Barack Obama is the first black candidate on a major party ticket. Black men and women have every reason to be proud of the many black leaders, in business, in education, in politics, in the military. Every American should be proud of the progress that’s been made to break down racial barriers and ensure equal opportunity for all who share the American dream. I fully expect that we will eventually have a black president, and I welcome that prospect. I would encourage any voter who is eager to see a black person in that high office make that moment count. If Barack Obama is sworn in as President in January, that will be a historic moment, a proud moment for many black men, women and children. Many others besides will be excited and enthusiastic, and rightly so. But what will become of their pride if Obama disappoints and injects into our shared political bloodstream an ideology that threatens our core values as freedom-loving Americans?

Obama’s position on abortion and other fundamental issues has that potential. I predict, given his record, that this will be the effect if he is elected. Our social and political immune system will be tested then. But it is being tested now, as we contemplate the important choice of president in less than two weeks.

No one of us as individuals will ever have the kind of power a President Barack Obama would have to directly and profoundly influence abortion policy in this country. But we do make the decision whether Obama is invested with that kind of power and opportunity as one individual to transform our culture. And the outcome will be our responsibility.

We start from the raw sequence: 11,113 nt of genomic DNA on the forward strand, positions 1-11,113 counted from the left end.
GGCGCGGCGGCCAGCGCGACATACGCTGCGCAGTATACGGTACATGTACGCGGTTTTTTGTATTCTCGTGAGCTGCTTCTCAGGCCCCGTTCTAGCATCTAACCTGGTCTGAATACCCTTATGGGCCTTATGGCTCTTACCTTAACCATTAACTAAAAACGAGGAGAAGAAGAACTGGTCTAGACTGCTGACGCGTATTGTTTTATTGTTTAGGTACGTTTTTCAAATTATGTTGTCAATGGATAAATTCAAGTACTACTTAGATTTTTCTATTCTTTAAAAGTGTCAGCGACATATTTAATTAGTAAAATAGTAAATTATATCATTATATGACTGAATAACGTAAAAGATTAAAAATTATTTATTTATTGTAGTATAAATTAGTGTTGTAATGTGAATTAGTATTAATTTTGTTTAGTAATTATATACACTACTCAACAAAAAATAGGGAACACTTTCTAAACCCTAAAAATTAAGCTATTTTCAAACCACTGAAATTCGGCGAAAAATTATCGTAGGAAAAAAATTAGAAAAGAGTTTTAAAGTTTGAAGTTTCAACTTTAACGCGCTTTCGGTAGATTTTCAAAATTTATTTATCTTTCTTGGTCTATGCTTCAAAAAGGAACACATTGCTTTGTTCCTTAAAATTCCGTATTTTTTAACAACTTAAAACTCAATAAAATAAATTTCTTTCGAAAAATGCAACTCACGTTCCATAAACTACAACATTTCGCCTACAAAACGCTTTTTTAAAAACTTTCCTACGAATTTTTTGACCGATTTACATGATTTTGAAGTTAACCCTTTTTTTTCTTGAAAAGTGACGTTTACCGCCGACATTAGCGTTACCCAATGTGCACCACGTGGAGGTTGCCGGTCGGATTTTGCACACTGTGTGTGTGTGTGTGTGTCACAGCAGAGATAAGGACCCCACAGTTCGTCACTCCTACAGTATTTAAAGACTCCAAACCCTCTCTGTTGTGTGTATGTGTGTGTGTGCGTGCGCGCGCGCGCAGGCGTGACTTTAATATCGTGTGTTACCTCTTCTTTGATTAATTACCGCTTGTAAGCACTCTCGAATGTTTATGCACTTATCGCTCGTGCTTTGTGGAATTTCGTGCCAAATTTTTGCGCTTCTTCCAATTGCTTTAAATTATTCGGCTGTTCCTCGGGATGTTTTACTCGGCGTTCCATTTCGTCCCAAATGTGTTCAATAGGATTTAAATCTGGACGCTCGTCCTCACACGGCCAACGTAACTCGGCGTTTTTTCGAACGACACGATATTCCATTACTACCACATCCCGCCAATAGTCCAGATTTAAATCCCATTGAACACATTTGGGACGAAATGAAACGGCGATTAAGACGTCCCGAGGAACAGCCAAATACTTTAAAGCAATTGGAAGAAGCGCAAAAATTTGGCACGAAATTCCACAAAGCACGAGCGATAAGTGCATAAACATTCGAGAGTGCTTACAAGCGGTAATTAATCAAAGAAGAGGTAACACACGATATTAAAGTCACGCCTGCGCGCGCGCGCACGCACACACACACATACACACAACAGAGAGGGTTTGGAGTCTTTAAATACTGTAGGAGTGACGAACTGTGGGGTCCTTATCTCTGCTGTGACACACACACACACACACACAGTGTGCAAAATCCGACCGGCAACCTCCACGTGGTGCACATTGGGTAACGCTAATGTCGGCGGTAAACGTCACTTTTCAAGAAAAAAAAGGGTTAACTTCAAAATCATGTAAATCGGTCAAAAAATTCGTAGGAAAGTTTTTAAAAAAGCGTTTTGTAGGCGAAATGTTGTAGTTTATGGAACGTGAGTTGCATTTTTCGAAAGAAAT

About Doug Geivett
University Professor; PhD in philosophy; author; conference speaker. Hobbies include motorcycling, travel, kayaking, sailing.

9 Responses to Is Obama Pro-Choice or Pro-Abortion?

  1. Doug Geivett says:

    Hi Gary,

    That’s an excellent question. Also, Obama will find (if he didn’t already know) that he’ll be using his office as a bully pulpit for various causes—many of them liberal, I’m afraid.



  2. Gary says:

    Rick Warren should have followed up Obama’s response “that question is above my pay grade.” with something like, “Shouldn’t we err on the side of safety until we know for sure?” Would he walk on a frozen lake if he did not know if the ice was thick enough to support him?


  3. Paul says: